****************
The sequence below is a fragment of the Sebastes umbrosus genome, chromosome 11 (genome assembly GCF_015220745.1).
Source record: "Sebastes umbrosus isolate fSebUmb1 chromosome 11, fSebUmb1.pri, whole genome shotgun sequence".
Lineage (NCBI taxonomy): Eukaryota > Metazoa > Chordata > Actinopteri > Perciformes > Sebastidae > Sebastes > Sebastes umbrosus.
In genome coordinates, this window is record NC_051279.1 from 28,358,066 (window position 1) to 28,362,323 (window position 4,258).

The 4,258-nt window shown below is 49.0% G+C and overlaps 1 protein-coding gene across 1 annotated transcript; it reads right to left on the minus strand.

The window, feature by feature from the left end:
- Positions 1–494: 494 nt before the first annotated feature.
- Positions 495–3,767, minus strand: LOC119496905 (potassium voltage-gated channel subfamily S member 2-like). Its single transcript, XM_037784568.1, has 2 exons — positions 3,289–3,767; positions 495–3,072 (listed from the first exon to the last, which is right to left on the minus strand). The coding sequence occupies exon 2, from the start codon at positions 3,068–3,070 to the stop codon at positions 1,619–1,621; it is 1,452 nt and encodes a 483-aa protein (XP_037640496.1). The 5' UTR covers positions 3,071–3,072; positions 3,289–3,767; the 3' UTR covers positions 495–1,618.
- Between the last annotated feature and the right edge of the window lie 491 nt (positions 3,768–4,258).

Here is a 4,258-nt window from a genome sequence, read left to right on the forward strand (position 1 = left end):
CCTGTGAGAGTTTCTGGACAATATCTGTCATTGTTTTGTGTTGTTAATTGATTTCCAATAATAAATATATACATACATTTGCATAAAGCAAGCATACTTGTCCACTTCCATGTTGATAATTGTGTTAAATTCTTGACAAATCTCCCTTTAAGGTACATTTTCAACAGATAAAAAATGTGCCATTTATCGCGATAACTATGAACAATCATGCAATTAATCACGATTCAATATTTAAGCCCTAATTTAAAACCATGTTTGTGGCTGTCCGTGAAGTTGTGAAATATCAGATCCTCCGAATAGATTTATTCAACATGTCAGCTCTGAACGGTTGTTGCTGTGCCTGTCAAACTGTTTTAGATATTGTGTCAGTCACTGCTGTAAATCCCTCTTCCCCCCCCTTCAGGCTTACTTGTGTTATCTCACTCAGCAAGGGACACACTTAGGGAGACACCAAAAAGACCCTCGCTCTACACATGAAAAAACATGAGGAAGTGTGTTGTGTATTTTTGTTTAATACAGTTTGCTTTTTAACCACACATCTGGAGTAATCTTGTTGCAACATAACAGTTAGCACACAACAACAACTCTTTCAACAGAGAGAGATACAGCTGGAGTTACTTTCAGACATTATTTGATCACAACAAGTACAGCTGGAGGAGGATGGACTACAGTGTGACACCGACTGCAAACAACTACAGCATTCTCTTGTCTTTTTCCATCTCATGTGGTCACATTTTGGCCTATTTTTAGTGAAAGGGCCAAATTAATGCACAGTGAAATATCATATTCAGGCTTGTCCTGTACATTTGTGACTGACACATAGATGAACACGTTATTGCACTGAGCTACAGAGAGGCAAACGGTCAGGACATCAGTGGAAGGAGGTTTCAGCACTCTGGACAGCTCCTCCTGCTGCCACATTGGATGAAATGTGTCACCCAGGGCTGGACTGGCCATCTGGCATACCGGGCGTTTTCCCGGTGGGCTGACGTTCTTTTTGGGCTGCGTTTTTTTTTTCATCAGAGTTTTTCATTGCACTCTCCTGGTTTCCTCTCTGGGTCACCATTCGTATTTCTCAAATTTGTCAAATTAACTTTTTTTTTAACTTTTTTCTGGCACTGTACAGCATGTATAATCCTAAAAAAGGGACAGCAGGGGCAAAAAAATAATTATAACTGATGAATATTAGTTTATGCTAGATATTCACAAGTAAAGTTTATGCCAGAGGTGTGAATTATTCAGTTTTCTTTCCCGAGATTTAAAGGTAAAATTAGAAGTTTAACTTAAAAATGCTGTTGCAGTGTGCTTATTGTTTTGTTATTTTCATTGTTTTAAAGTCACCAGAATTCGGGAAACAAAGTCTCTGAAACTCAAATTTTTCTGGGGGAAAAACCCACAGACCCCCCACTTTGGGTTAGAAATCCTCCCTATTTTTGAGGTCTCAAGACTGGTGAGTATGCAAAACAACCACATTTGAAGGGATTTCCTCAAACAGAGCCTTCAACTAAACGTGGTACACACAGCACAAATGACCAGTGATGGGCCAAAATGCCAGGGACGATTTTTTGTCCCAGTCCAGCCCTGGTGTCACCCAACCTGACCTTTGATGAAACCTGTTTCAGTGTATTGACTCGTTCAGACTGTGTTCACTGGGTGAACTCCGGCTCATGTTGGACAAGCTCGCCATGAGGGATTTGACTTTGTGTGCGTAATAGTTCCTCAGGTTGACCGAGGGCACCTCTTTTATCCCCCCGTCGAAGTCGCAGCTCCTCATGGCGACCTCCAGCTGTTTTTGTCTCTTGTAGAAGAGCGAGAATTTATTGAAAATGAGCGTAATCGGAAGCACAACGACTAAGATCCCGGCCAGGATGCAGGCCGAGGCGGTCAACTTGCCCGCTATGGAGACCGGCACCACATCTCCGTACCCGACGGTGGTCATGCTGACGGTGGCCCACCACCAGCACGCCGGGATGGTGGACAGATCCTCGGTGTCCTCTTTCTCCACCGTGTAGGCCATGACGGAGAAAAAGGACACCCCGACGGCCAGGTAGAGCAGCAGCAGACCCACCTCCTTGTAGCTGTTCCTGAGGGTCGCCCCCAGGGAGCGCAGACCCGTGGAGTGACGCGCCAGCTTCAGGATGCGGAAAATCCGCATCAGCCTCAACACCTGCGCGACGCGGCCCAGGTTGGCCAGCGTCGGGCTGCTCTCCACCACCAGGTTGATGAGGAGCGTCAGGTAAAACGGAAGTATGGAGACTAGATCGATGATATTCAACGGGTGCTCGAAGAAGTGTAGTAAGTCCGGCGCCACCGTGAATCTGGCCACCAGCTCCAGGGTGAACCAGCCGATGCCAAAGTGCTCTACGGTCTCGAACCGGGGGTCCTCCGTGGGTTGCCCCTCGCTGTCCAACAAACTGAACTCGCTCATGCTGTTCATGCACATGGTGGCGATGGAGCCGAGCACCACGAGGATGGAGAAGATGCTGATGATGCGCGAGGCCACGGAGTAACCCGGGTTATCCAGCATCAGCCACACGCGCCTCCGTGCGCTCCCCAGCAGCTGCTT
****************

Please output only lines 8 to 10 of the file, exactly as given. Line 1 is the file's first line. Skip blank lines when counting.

- Positions 495–3,767, minus strand: LOC119496905 (potassium voltage-gated channel subfamily S member 2-like). Its single transcript, XM_037784568.1, has 2 exons — positions 3,289–3,767; positions 495–3,072 (listed from the first exon to the last, which is right to left on the minus strand). The coding sequence occupies exon 2, from the start codon at positions 3,068–3,070 to the stop codon at positions 1,619–1,621; it is 1,452 nt and encodes a 483-aa protein (XP_037640496.1). The 5' UTR covers positions 3,071–3,072; positions 3,289–3,767; the 3' UTR covers positions 495–1,618.
- Between the last annotated feature and the right edge of the window lie 491 nt (positions 3,768–4,258).

Here is a 4,258-nt window from a genome sequence, read left to right on the forward strand (position 1 = left end):